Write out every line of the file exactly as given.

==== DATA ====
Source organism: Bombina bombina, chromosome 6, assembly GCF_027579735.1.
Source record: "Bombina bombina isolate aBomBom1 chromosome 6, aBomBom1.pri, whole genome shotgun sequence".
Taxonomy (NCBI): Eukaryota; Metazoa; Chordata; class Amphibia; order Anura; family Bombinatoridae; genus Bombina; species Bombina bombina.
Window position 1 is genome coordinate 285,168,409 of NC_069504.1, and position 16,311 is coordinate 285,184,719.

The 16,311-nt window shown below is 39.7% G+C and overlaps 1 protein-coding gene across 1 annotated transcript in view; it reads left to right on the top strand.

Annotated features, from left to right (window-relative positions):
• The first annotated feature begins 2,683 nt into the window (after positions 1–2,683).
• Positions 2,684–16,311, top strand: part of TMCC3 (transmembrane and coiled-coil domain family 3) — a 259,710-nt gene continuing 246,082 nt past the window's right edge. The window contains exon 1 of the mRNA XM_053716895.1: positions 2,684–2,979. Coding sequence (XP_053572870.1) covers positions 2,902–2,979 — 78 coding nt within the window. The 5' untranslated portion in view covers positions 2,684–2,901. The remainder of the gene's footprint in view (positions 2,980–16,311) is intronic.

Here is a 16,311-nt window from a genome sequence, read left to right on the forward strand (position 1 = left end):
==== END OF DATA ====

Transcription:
Source organism: Bombina bombina, chromosome 6, assembly GCF_027579735.1.
Source record: "Bombina bombina isolate aBomBom1 chromosome 6, aBomBom1.pri, whole genome shotgun sequence".
Taxonomy (NCBI): Eukaryota; Metazoa; Chordata; class Amphibia; order Anura; family Bombinatoridae; genus Bombina; species Bombina bombina.
Window position 1 is genome coordinate 285,168,409 of NC_069504.1, and position 16,311 is coordinate 285,184,719.

The 16,311-nt window shown below is 39.7% G+C and overlaps 1 protein-coding gene across 1 annotated transcript in view; it reads left to right on the top strand.

Annotated features, from left to right (window-relative positions):
• The first annotated feature begins 2,683 nt into the window (after positions 1–2,683).
• Positions 2,684–16,311, top strand: part of TMCC3 (transmembrane and coiled-coil domain family 3) — a 259,710-nt gene continuing 246,082 nt past the window's right edge. The window contains exon 1 of the mRNA XM_053716895.1: positions 2,684–2,979. Coding sequence (XP_053572870.1) covers positions 2,902–2,979 — 78 coding nt within the window. The 5' untranslated portion in view covers positions 2,684–2,901. The remainder of the gene's footprint in view (positions 2,980–16,311) is intronic.

Here is a 16,311-nt window from a genome sequence, read left to right on the forward strand (position 1 = left end):